10th International Conference on Geomorphology
© Author(s) 2022. This work is distributed under
the Creative Commons Attribution 4.0 License.

Hydro-geomorphological based solutions for geoheritage management in the ‘Caldera de Taburiente’ National Park (La Palma, Canary Islands, Spain)

Julio Garrote1, Andres Diez-Herrero2, Juana Vegas3, Daniel Vazquez-Tarrio4, M. Angeles Perucha2, and Pablo L. Mayer5
Julio Garrote et al.
  • 1Department of Geodynamics, Stratigraphy, and Paleontology, Geology Faculty, Complutense University of Madrid, Madrid, Spain (juliog@ucm.es)
  • 2Department of Geohazards and Climate Change, Instituto Geológico y Minero de España (IGME, CSIC), Madrid, Spain (andres.diez@igme.es ; ma.perucha@igme.es)
  • 3Department of Geological Resources for Ecological Transition, Instituto Geológico y Minero de España (IGME, CSIC), Madrid, Spain (j.vegas@igme.es)
  • 4Geology Laboratory, ETSIAAB, Universidad Politécnica de Madrid (UPM), 28040 Madrid, Spain (daniel.vtarrio@upm.es)
  • 5Instituto de Oceanografía y Cambio Global, Las Palmas de Gran Canaria University, Las Palmas de Gran Canaria, Spain (pablo.mayer@ulpgc.es)

The “Caldera de Taburiente” National Park is placed on the island of La Palma, the north-westernmost island of the Canary Islands archipelago. Declared National Park in 1954, its 47 km2 are located in the northern part of the island. The altitude ranges from 430 m a.s.l. in the bottom of the ‘Barranco de Las Angustias’ creek to 2426 m a.s.l. in the ‘Roque de Los Muchachos’ peak. The main part of the National Park is formed by the headwaters of the Barranco de Las Angustias, a semi-circular (8 km in diameter) basin which is a large erosive "caldera", since its morphology is actually the result of the superposition of erosive phases and giant landslides.

The National Park and its surroundings (as Natural Park and reserve areas) contain a variated geoheritage including 13 geosites of national relevance comprising Pliocene pillow lavas, pyroxenites, a dyke complex, metamorphic processes, springs, waterfalls and intense erosive landforms. Geosites also stand out paleontological sites of Cenozoic paleobotanical remains (leaves, stems, pine cones from Macaronesian tree species). Some of this paleontological remains are close to the creek bottom and exposed to river dynamics during flash floods, producing serious problems for geoconservation. As flash flood frequency and magnitude are been modified by present and future climate change and other historical human activities (tunnels for water collection, forestry and livestock management), it is necessary to improve hydromorphological flood assessments for geoheritage management and adopt sustainable risk mitigation measures.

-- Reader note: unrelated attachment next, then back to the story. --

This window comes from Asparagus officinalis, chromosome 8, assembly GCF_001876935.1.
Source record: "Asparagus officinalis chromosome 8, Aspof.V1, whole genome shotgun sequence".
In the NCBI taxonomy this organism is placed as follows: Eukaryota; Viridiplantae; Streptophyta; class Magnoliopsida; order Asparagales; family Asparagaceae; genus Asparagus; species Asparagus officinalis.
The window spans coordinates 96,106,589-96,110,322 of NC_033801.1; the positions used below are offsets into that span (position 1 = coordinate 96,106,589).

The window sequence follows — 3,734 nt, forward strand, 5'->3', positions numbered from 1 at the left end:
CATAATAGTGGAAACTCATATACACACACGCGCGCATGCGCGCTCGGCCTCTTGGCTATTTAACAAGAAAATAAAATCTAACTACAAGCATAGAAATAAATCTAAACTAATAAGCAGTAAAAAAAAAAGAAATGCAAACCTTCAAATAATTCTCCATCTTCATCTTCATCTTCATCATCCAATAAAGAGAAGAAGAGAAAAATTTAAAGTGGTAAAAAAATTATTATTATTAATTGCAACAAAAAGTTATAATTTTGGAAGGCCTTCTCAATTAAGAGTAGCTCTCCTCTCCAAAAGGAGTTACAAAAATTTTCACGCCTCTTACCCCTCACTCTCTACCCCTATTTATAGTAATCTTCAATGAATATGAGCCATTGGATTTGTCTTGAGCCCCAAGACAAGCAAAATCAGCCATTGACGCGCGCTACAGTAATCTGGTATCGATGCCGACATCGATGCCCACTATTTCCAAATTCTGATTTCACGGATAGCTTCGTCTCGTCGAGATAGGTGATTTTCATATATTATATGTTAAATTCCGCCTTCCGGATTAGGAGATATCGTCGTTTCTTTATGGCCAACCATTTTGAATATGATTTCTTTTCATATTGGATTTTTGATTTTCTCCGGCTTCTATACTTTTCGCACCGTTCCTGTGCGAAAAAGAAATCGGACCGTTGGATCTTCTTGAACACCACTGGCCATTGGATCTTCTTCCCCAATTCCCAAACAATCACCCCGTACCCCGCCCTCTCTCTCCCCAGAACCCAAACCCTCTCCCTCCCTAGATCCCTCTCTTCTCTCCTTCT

The scarcely availability of meteorological data (rainfall data) and the absence of flow gauging data, together with a highly heterogeneous distribution of river bed sediment sizes, do not draw the best scenario for a fully hydraulic-based solution for geoheritage management. Despite this, probable peak flows related to extreme events in the basin have been hydraulic modelled with the aim to characterize flood variables (flow depth and velocity) in the surroundings of geosites. Based on these results, and depending on the location and characteristics of each geosite, hydro-geomorphological solutions were designed to reduce the erosive and sediment transport capacity of the flow. These solutions also had to take into account the geomorphologic characteristics of the river section (slope, width, entrenchment), which limit the applicability of some of the most widely used Nature Base Solutions (NBSs). Hydrological correction check dams for channel slope reduction and regulation, channel bank reinforcement for bank-erosion reduction, or rip-rap and vegetated dikes to derive flows were used to reduce flood risk over geoheritage.

Individual or combined NBSs are been implemented into the hydrodynamic model to get the better hydro-geomorphological based solution for each geoheritage site. Finally, in base to all these results, a geoheritage management proposal for “Caldera de Taburiente” National Park has been developed for National Park managers and La Palma Island and Canary Islands Governments.

Funded by Organismo Autónomo de Parques Nacionales, research project 2779/2021 “Impactos, vulnerabilidad y resiliencia de la Geodiversidad y el Patrimonio Geológico ante el Cambio Global en los Parques Nacionales Canarios (IVRIPARC)”.

How to cite: Garrote, J., Diez-Herrero, A., Vegas, J., Vazquez-Tarrio, D., Perucha, M. A., and Mayer, P. L.: Hydro-geomorphological based solutions for geoheritage management in the ‘Caldera de Taburiente’ National Park (La Palma, Canary Islands, Spain), 10th International Conference on Geomorphology, Coimbra, Portugal, 12–16 Sep 2022, ICG2022-195, https://doi.org/10.5194/icg2022-195, 2022.